The Diamond Sutra (金剛經 Thunder-Vajra Sutra) in 32 phrases: (The oldest actual manuscript text found in the Dunhuang Caves),
the Thunder-Vajra sutra is the basis for Zen, and Tantric Buddhist practice. For the complete text, see Alex Johnson’s excellent on-line version, Diamond Sutra, a new Translation.

1. Eat, put away bowl and cloak, wash the feet, sit with his legs crossed and body upright, fix attention in front of self; (the basic Zen posture) 2. Subdue judgmental thoughts and craving desires, attain tranquility and clarity of mind, by dwelling on these Thunder-Vajra teachings. 3. Clinging to arbitrary illusions of form or phenomena, ego, personality, self, a separate person, or a universal self-existing eternally, is not an authentic practice. 4. Practice compassion and charity without any attachment to appearances, idea or form. 5. When you see that all forms are illusive and unreal, only then you will begin to perceive your true Buddha (potency to be compassionate) nature. 6. Anyone who seeks enlightened compassion must discard all concepts of self, others, or of a universal self, and all notions of the non-existence of such concepts. 7. Buddha disciples are not enlightened by a set methods or teachings, but by an internal intuitive process filling them with inner compassion. 8. “Even as I speak, I must take back my words as soon as they are uttered, for there is no Buddha and there are no teachings.” 9. If we say ‘I am enlightened,’ we admit there is an individual person, a separate self and personality, and cannot be a Perfectly Enlightened Buddha. 10. The mind purified of all thoughts that relate to seeing, hearing, tasting, smelling, touching, and discriminating is spontaneous and natural, not limited by feelings from the senses. 11. If one explains even one stanza of this sutra to others, the happiness and merit that would result from this virtuous act is greater than all the sands of the Ganges river; 12. Wherever this Sutra is honored and revered there is a sacred site enshrining the presence of Buddha (transcendent non-being) within one’s own heart. 13. If a person, male or female, has, for the sake of charity explained this Sutra to others, their merit and compassion is greater than all of the sands of the Ganges River. 14. Do not accept appearances as a basis for exercising charity. Practice compassion and charity for all living beings without relying on appearances, and without attachment. 15. If we are still caught up in the idea of a self, a person, a living being, or a universal self, then we are unable to listen to, receive, recite, or explain this Sutra to others. 16. The meaning of this Sutra is beyond concept and debate. Likewise, the fruit resulting from receiving and practicing this Sutra is beyond concept and debated meaning. 17. If we say, ‘I have to create a serene and beautiful Buddha site’ we are not true disciples. Only a disciple devoid of any conception of separate selfhood is a true disciple. 18. Have eyes of love and compassion for all sentient beings. To do this, do not hold on to any past, future, or present thoughts. 19. “Blessings and merit to fill 3,000 universes,” is nothing more than a figure of speech, words have no substance. 20. Do not look for Buddha in his “perfect appearances.” Why? The Buddha has said perfect appearances are not perfect appearances. They are only “called” perfect appearances. 21. Do not teach that the Buddha has ‘spoken spiritual truths,’ No “truth” can be spoken; this is what Buddha called ‘speaking truth’. 22. Enlightenment does not feel, as the mind feels, any concept of spiritual truth. Even the words ‘total Enlightenment’ are merely words; they are used as a figure of speech. 23. “Being charitable,” or “kind,” are arbitrary concepts. Kindness is, after all, only a word and charity needs to be spontaneous and selfless, done without regard for appearances. 24. If a person gave away treasures as high as the highest mountains to others, their merit is less than one who, out of kindness, explained this Thunder-vajra sutra to others. 25. Do not say ‘I will lead all sentient beings to Nirvana;’ free oneself from the illusion of self, person, a living being, or a universal self. 26. If anyone looks at an image or likeness of the Buddha, claiming to know and worship him, that person is mistaken, not knowing the true Buddha. 27. When one gives rise to the highest, fulfilled, awakened mind, do not contend that all objects of mind as nonexistent. The highest, fulfilled, awakened mind does not contend. 28. To realize selflessness is more blessed than external charity. Blessings and merit are not for private gain; they are for the common possession of all beings. 29. Do not say the Buddha is coming or going, sitting up or lying down. Buddha is never coming from or going anywhere. “Thus come, thus gone (Tathagata)” is merely a figure of speech. 30. The mental concepts of matter and galaxies have no true basis; they are illusions of the mortal mind. Even when it is referred to as ‘cosmic unity’ it is unthinkable and unknowable. 31. Enlightenment is to see, perceive, know, understand, and realize that all things and all spiritual truths are no-things, conceived only within one’s mind as arbitrary conceptions. 32. How to contemplate our existence in this fleeting world: “Like a tiny drop of dew, or a bubble floating in a stream;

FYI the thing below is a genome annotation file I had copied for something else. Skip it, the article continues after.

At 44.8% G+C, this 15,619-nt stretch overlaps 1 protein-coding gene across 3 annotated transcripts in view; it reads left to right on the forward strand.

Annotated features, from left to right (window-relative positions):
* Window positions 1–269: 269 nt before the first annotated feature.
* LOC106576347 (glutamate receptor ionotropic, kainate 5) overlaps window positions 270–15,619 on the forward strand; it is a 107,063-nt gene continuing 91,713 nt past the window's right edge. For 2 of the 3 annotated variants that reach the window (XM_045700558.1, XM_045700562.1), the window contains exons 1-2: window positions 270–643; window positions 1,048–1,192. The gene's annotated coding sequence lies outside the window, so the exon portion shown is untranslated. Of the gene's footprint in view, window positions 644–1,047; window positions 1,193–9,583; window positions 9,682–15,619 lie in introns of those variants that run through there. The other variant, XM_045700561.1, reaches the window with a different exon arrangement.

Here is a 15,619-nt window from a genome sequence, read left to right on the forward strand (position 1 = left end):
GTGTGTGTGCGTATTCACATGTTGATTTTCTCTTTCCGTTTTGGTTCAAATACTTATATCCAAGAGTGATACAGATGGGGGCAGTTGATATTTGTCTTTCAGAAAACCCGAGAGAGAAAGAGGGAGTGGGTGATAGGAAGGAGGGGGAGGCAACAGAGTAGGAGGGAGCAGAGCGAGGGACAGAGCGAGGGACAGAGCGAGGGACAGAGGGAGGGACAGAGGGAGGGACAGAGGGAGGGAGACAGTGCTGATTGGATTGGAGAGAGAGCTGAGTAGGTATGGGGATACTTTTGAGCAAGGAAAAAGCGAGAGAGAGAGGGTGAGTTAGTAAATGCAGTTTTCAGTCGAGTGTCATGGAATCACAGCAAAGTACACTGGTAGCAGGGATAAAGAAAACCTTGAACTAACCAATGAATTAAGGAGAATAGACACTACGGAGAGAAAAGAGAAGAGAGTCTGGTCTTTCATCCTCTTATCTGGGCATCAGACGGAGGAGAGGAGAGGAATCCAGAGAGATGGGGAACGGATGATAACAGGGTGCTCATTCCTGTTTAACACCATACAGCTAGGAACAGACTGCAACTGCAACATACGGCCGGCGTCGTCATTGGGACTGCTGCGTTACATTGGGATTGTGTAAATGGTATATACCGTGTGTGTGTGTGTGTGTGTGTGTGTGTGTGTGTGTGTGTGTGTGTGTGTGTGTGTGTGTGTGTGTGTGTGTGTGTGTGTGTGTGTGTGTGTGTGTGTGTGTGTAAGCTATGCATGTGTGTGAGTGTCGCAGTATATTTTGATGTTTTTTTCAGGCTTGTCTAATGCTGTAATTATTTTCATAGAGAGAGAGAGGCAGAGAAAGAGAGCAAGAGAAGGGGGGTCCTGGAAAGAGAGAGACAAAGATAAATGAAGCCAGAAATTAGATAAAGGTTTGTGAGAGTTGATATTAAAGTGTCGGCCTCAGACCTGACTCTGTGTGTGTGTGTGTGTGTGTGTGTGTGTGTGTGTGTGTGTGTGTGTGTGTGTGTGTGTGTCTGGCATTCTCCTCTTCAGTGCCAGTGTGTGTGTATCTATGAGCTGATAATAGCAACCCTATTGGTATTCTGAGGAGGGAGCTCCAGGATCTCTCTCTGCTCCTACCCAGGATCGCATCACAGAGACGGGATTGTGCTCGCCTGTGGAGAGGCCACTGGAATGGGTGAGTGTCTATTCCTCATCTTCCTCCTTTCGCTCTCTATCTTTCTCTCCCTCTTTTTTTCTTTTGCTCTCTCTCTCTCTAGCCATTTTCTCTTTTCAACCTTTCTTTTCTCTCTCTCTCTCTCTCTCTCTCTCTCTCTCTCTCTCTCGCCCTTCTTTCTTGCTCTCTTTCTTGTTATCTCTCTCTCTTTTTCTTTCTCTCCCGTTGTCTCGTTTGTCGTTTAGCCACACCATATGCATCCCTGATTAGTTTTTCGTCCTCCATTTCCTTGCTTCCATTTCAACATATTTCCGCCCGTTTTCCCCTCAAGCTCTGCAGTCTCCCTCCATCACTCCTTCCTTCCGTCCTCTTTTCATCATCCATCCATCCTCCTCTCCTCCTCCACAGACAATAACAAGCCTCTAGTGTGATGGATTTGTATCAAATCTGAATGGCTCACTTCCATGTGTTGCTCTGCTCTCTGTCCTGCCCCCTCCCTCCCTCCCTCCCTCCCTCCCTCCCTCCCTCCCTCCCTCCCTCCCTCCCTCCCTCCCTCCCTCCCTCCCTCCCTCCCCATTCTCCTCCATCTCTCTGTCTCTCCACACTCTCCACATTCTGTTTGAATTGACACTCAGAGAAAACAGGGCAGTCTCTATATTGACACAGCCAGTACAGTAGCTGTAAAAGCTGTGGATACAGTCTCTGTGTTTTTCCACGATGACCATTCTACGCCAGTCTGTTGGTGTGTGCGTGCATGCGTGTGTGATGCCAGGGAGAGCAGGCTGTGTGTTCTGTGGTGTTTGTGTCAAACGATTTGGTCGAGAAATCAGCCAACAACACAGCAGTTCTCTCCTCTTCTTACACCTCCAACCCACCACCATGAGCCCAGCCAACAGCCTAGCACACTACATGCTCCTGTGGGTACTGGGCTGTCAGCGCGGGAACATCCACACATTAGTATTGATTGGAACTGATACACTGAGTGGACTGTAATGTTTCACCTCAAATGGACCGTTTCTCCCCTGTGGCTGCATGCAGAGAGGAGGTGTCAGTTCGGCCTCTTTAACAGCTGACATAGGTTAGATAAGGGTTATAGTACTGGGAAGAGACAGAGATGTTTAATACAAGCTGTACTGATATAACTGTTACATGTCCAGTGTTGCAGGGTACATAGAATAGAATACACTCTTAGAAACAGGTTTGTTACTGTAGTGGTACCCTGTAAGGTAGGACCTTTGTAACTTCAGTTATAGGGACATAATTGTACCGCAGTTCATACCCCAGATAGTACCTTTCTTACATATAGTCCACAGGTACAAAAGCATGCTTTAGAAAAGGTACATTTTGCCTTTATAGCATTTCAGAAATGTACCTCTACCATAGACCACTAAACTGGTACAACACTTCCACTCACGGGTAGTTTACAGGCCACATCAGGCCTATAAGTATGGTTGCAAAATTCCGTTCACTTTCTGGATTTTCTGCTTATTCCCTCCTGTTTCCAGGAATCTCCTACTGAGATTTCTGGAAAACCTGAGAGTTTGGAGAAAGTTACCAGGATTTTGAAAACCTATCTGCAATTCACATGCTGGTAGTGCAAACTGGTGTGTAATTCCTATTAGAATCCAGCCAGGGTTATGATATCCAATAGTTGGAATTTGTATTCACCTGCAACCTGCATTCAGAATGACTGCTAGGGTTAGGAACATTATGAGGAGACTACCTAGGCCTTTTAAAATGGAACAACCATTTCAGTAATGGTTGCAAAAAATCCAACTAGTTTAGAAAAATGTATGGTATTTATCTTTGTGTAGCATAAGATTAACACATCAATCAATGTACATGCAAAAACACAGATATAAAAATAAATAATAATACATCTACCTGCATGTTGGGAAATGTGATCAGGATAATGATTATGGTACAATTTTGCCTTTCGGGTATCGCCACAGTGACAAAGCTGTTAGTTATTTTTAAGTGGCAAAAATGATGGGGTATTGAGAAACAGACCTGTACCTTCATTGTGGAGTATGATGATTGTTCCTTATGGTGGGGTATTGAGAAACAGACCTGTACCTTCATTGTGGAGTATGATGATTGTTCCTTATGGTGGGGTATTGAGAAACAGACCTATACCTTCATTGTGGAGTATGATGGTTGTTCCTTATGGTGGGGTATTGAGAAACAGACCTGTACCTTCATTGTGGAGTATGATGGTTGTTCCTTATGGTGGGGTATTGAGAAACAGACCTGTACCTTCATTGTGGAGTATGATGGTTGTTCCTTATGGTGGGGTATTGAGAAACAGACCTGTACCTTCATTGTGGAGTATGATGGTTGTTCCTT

Like a flash of lightning in a summer cloud, 
or a flickering lamp, an illusion, a phantom, or a dream. So is all conditioned existence to be seen.”

Thus spoke Buddha.

Chinese text used is from the just published Chinese Buddhist Canon, Wisdom series, Vol. 1, 大藏經,金剛經,Kumarajiva’s translation, Vol. 1

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